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Emotional Learning applied to extant entrepreneurs in Wales / Louisa Huxtable-Thomas

Institute for Small Business and Entrepreneurship (ISBE) Cardiff 2013

Swansea University Author: Louisa, Huxtable-Thomas

Abstract

ObjectivesThis paper provides a background summary of the research landscape at the interface between emotion, entrepreneurship education and leadership development. The paper presents the findings of an instrumental case study of emotional learning by owner-managers of small and medium sized busine...

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Published in: Institute for Small Business and Entrepreneurship (ISBE) Cardiff 2013
Published: 2013
URI: https://cronfa.swan.ac.uk/Record/cronfa26975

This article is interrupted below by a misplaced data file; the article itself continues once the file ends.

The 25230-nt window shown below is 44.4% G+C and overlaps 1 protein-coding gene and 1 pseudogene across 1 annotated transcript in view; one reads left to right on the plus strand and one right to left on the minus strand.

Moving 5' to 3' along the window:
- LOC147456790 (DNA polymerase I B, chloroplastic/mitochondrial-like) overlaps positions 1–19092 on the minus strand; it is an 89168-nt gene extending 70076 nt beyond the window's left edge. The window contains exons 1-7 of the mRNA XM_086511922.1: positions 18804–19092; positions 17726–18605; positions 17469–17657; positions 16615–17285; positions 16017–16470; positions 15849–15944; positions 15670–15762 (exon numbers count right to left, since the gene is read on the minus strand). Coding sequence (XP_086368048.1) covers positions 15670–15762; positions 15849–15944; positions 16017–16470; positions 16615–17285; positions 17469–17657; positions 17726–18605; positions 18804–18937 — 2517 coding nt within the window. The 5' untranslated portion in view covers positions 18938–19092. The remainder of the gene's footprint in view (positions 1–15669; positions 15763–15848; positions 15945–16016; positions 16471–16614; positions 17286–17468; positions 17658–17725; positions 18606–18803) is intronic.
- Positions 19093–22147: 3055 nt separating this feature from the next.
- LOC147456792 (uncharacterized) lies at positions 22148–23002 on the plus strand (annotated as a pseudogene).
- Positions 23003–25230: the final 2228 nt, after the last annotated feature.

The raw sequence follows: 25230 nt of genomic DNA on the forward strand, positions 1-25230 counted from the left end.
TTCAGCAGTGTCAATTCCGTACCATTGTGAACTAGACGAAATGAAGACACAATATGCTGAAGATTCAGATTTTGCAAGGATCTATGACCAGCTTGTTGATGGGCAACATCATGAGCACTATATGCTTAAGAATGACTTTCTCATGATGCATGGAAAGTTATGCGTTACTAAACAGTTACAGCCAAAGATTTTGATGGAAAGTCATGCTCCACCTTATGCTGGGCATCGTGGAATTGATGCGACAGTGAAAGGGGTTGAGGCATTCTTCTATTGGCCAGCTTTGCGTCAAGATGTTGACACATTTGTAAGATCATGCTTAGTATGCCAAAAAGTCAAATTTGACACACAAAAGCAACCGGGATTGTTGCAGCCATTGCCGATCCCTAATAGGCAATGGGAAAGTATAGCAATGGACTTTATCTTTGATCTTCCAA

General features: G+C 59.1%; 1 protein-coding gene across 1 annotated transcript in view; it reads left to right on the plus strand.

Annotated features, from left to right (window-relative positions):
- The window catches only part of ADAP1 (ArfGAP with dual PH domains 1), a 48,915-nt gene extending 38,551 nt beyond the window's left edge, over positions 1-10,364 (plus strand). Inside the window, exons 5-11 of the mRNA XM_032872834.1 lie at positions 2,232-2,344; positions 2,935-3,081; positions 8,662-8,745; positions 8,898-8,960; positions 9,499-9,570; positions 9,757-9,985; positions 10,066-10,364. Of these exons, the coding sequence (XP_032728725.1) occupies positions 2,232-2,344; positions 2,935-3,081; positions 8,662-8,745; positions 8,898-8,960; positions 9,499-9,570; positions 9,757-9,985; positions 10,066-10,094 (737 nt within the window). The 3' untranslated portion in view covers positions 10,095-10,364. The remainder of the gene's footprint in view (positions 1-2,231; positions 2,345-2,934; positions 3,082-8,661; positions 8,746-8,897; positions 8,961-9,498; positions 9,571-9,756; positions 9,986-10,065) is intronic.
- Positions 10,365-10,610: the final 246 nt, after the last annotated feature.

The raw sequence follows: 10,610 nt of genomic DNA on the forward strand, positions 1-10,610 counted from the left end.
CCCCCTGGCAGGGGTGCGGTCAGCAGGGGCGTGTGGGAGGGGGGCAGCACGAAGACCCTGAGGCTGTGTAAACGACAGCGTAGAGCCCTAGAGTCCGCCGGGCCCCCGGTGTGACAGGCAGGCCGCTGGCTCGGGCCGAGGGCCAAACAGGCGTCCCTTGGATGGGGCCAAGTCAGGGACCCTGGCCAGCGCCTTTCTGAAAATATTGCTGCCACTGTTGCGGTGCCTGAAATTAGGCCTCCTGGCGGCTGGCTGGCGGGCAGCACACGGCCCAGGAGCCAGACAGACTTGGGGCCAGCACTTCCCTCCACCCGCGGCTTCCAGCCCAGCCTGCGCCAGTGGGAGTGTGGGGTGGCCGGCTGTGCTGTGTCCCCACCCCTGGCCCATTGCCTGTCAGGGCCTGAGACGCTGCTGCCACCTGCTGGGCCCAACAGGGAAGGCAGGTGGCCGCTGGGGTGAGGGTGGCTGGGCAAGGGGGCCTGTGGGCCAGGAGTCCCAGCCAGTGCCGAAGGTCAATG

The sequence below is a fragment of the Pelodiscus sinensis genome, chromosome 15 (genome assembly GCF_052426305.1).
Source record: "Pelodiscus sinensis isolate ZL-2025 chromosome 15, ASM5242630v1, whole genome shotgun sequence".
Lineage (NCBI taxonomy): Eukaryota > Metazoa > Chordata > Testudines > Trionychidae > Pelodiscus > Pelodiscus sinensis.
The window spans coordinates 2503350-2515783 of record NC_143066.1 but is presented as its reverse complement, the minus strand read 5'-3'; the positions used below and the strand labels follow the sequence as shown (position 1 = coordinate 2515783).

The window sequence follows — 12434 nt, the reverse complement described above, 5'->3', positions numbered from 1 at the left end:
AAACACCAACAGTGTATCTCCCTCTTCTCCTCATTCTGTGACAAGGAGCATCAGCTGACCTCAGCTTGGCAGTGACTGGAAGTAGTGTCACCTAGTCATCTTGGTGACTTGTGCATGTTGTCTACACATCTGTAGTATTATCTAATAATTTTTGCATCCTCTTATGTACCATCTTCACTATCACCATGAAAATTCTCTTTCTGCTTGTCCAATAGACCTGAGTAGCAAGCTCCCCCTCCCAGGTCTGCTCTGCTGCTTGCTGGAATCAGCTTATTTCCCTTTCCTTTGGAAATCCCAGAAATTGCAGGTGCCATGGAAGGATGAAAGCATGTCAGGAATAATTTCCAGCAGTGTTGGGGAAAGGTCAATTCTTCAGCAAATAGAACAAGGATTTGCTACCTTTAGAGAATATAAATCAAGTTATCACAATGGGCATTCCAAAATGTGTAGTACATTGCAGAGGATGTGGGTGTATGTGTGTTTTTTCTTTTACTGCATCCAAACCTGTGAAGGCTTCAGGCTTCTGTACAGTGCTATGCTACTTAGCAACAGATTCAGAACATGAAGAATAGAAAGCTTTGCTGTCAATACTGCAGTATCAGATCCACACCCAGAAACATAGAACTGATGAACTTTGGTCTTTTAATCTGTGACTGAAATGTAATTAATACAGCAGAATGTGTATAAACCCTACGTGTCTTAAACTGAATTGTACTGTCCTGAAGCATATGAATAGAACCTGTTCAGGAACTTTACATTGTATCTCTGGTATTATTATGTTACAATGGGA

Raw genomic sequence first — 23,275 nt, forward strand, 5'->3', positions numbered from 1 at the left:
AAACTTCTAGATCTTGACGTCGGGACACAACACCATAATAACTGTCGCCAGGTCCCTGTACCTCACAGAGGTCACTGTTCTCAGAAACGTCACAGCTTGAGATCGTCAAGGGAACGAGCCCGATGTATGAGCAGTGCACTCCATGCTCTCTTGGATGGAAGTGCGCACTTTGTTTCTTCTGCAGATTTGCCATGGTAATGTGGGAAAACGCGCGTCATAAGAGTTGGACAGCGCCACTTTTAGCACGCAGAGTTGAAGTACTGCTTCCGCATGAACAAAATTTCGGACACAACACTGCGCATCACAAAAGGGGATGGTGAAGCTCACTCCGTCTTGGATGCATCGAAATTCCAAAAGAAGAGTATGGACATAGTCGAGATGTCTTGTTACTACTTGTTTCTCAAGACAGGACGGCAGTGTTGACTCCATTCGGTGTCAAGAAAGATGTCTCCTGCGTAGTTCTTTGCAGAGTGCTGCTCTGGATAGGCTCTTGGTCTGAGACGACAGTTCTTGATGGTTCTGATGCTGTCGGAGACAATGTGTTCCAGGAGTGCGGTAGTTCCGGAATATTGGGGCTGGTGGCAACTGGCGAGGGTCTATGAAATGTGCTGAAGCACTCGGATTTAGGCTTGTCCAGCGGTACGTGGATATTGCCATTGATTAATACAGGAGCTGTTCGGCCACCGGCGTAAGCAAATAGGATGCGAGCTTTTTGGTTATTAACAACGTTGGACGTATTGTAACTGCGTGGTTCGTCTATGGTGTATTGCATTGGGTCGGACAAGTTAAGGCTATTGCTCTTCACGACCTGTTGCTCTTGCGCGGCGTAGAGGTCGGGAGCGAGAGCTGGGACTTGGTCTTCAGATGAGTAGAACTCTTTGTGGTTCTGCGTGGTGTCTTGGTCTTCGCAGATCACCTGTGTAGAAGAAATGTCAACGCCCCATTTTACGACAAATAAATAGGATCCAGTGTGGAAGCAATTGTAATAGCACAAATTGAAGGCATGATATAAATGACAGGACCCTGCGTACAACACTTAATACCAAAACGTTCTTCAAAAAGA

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fullrecord <?xml version="1.0"?><rfc1807><datestamp>2018-11-02T16:53:25.1453082</datestamp><bib-version>v2</bib-version><id>26975</id><entry>2016-03-30</entry><title>Emotional Learning applied to extant entrepreneurs in Wales</title><swanseaauthors><author><sid>35e6a4c9432210aad639b70129baebab</sid><ORCID>0000-0002-3642-4521</ORCID><firstname>Louisa</firstname><surname>Huxtable-Thomas</surname><name>Louisa Huxtable-Thomas</name><active>true</active><ethesisStudent>false</ethesisStudent></author></swanseaauthors><date>2016-03-30</date><deptcode>BBU</deptcode><abstract>ObjectivesThis paper provides a background summary of the research landscape at the interface between emotion, entrepreneurship education and leadership development. The paper presents the findings of an instrumental case study of emotional learning by owner-managers of small and medium sized business in Wales. The paper draws initial conclusions relating to leadership education specific to extant entrepreneurs as well as aspects of emotional learning by this somewhat under researched group.Prior WorkThe LEAD Wales programme, previously assessed by Henley and Norbury (2011) and developed from research by Kempster (2002, 2010), emphasises the importance of peer-to-peer learning by owner-managers of SMEs (extant entrepreneurs). The efficacy of peer-to-peer (P2P) learning in the workplace has been well established in the work of Gibb, Revans and others between the 1960s and 1990s. The LEAD Wales programme combines the peer-to-peer element with an integrated model of experiential (enacted), situated, formal and observed learning to encourage leadership skills development as described in Peters (2010).In parallel, work by Shepherd (2003, 2004) on the value of emotion in teaching entrepreneurship has been continuously developed and is now put forward as a key element in the portfolio of innovative practices needed for teaching entrepreneurship and in being an effective teacher (Cope, 2011; Mortiboys, 2011; Pittaway&amp; Rose, 2006; Thorpe, 2009 and others).ApproachThe LEAD Wales programme provides a unique opportunity to observe a synthesis of two research strands in practice. The research comprises an initial critical summary of previous literature reviews to underpin the focus of a participant observation approach to understanding emotional learning as encountered in the experiential and social (peer to peer) elements of the programme. ResultsIt has been observed that the learning methods used in the LEAD Wales programme evoke strong emotional responses from extant entrepreneurs at various stages of the learning process. Such practices were observed to have profound impacts on changing the extant entrepreneur-learner&#x2019;s self awareness of their emotional responses as a leader of a small firm. ImplicationsThe emotional aspect of learning by established entrepreneurs that forms the focus of this paper is under-researched in practice and suggestions from previous research have not yet been widely applied. Results from this research contribute evidence that established class-room based emotional learning theories can be applied in experiential and situated learning paradigms with extant entrepreneurs who are capable of using both negative and positive emotive stimuli to inform learning and in turn personal development. This is crucial in the development of small firms as often growth and change is directly correlated with the development of the individual founder and leader.ValueThis research provides evidence of the value of negative, as well as positive, emotions to promote learning and supports a better understanding of the use of emotion in learning outside of traditional classroom environments. However in framing the research a key point has been identified that should be addressed in small business policy: that the extant entrepreneur is distinct and divergent from the nascent entrepreneur and that pedagogies needs to be adopted that are specific to this group. This research is then of value to policy and practice in identifying the importance of stimulating new approaches to the design, delivery and assessment of development interventions aimed as the leaders of existing small firms</abstract><type>Conference Paper/Proceeding/Abstract</type><journal>Institute for Small Business and Entrepreneurship (ISBE) Cardiff 2013</journal><volume></volume><journalNumber></journalNumber><paginationStart/><paginationEnd/><publisher/><placeOfPublication/><isbnPrint/><isbnElectronic/><issnPrint/><issnElectronic/><keywords>Emotion, Enterprise, Entrepreneurship, Learning, Pedagogy, Experiential, Entrepreneurial leadership</keywords><publishedDay>12</publishedDay><publishedMonth>11</publishedMonth><publishedYear>2013</publishedYear><publishedDate>2013-11-12</publishedDate><doi/><url/><notes/><college>COLLEGE NANME</college><department>Business</department><CollegeCode>COLLEGE CODE</CollegeCode><DepartmentCode>BBU</DepartmentCode><institution>Swansea University</institution><lastEdited>2018-11-02T16:53:25.1453082</lastEdited><Created>2016-03-30T15:29:46.8908328</Created><path><level id="1">School of Management</level><level id="2">Business</level></path><authors><author><firstname>Louisa</firstname><surname>Huxtable-Thomas</surname><orcid>0000-0002-3642-4521</orcid><order>1</order></author></authors><documents><document><filename>0026975-24072018100756.pdf</filename><originalFilename>ISBE2013LHTandPHemotionallearningextantentrepreneurs.pdf</originalFilename><uploaded>2018-07-24T10:07:56.3470000</uploaded><type>Output</type><contentLength>403304</contentLength><contentType>application/pdf</contentType><version>Author's Original</version><cronfaStatus>true</cronfaStatus><action/><embargoDate>2018-07-24T00:00:00.0000000</embargoDate><copyrightCorrect>true</copyrightCorrect><language>eng</language></document></documents><OutputDurs/></rfc1807>